CHICAGO — Working as an arts presenter is a hard job, and though I don’t know for certain, I would imagine that working for the City of Chicago is also hard. As Director of Performing Arts for the Department of Cultural Affairs and Special Events (DCASE), Shoshona Currier is doing both: administering city-funded performance-based programming, and simultaneously navigating the inevitable politics and levels of bureaucracy that come with working in government. One might expect that a city-funded dance and performance festival would lean toward populism, but the fourth annual OnEdge Festival tilts quite the opposite direction.
In a phone interview, Currier pointed out that the role of the city is to provide something for everyone, and that includes the big, popular events, and also the obscure, avant-garde, and underrepresented performers highlighted in OnEdge. “People consume their culture in different ways,” said Currier. “Some people want to sit on the lakefront with 150,000 other people and watch planes fly over their heads, and some want to sit in the dark with 100 people and watch a performance. I love our big festivals and gallery openings, because they give me space to do other things. There’s room for all of it.”
This is particularly true for Chicago, whose total rewrite of the arts and culture sector in 2012 led to the Chicago Cultural Plan and restructuring of DCASE. Part of that plan included the prioritization of attracting a vibrant and diverse pool of artists to Chicago, and, more importantly, keeping them here. Because the city can hit its financial goals with events like Jazz Fest or the Air and Water Show, Currier has a lot of freedom to fill gaps in underrepresented areas of arts and entertainment such as dance and performance art.
I was curious, though: is the goal of OnEdge to engage more artists with the city, or more of the city with artists? The answer is pretty much c) all of the above, but while cross-pollination — getting people who go to zoo lights to attend Three Matadores (a micro-play about identity and violence set in a bullring) and vice-versa — Currier knows that won’t always be possible.
“Dance can be a hard sell,” she said, even when everything is free. And yet, as of the last count 54,000 people attended OnEdge events in its first three seasons. “We have to really talk to our audiences in specific ways, and connect with them year round… So OnEdge makes a point of hosting many of its performances in neighborhoods — we do it in different communities.” By confronting Chicagoans in their familiar spaces with “aesthetically rigorous and innovative dance,” Currier says, they “get out of consistent feedback loops and algorithms… Hopefully it feels open and accessible.”
This point about how we consume culture gave me pause to consider the ongoing debate on consuming news and other media, and the comfort that comes from living in an echochamber. The moments that stand out to me as a consumer of art weren’t the most pleasant, or the most comfortable. Performances that engage in a dialogue (be that internally or with others) are the ones that helped challenge my assumptions, and were ultimately the most rewarding. Which leads back to Currier’s earlier point: that there’s room for all of it.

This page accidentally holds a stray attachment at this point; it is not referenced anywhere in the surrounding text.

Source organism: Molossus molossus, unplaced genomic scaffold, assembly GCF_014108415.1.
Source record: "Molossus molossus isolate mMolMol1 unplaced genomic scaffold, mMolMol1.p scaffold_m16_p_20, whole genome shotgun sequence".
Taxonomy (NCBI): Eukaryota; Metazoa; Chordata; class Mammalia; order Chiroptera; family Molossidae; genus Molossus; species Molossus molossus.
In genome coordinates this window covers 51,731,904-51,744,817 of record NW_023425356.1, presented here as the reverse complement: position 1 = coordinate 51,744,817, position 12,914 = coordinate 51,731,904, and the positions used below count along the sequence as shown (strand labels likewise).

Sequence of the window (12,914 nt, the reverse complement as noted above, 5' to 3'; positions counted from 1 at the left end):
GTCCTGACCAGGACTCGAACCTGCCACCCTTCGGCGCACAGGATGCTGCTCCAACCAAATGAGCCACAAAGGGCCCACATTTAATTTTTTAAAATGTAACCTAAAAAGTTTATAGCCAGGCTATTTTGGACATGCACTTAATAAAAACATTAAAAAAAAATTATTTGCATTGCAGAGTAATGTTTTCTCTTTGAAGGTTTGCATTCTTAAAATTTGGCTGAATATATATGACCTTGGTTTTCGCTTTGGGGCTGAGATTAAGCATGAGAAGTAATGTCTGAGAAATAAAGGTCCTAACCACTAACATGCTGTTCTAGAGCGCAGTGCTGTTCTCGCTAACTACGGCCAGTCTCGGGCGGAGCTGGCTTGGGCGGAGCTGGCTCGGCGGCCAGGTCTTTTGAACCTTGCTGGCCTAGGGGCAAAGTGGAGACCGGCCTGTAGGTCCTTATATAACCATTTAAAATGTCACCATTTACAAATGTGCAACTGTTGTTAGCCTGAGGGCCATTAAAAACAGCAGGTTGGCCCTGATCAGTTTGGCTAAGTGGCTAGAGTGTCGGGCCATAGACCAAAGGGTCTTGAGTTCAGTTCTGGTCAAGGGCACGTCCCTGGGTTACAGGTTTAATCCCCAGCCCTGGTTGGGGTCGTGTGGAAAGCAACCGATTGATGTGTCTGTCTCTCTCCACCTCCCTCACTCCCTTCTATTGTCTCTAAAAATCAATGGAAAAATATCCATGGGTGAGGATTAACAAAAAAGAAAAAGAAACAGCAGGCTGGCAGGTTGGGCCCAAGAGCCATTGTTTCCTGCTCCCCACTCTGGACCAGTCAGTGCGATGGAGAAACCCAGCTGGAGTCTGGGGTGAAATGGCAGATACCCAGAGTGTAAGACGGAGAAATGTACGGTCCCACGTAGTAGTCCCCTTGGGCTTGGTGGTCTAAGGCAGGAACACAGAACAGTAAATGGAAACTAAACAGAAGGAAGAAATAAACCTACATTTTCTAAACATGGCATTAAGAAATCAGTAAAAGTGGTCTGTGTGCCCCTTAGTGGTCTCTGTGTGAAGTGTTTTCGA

This year’s OnEdge, running through March 25, focuses specifically on equity and inclusion, providing a platform for artists whose voices represent “otherness” — be that through race, gender, or sexuality. Berliner Ligia Lewis approaches the question with minor matter, a theatrical interpretation of blackness in an era of anti-blackness drawing from the concept of minor aesthetics (a rejection of commonly accepted notions of beauty). In the Three Matadores, four theater artists set spoken word in a bullring, using the metaphor of the matador to contextualize (or rationalize) violence and identity. Solo performer NIC Kay explores queerness and blackness through a performative investigation of the New York club scene, while Yanira Castro pits the Occupy Wall Street movement against a backdrop of the gilded age of Louis XIV’s court, often cited as the origin of ballet. Her work questions “how it is that we gather,” and who really has the power: performer or audience.
The already underway OnEdge Festival, presented by DCASE, continues through March 25. “minor matter” by Ligia Lewis is March 3-4, 6:00 p.m. at the Chicago Cultural Center dance studio at 78 E. Washington St.
“Three Matadores is March 11 (7:00 p.m.) through 12 (2:00 p.m.) at the Reva and David Logan Center for the Arts, 915 E. 60th St.
“lil BLK” by NIC Kay runs March 16-18, 2017, at Hamlin Park Fieldhouse, 3035 N. Hoyne Ave.
Yanira Castro’s company, a canary torsi, presents “Court/Garden”
March 24 -25, 2017, 7:30 p.m. at the Chicago Cultural Center’s Preston Bradley Hall, 78 E. Washington St.
All events are free, with seats available on a first-come, first-served basis 60 minutes prior to each performance. For more information and a complete schedule, visit cityofchicago.org/dcase.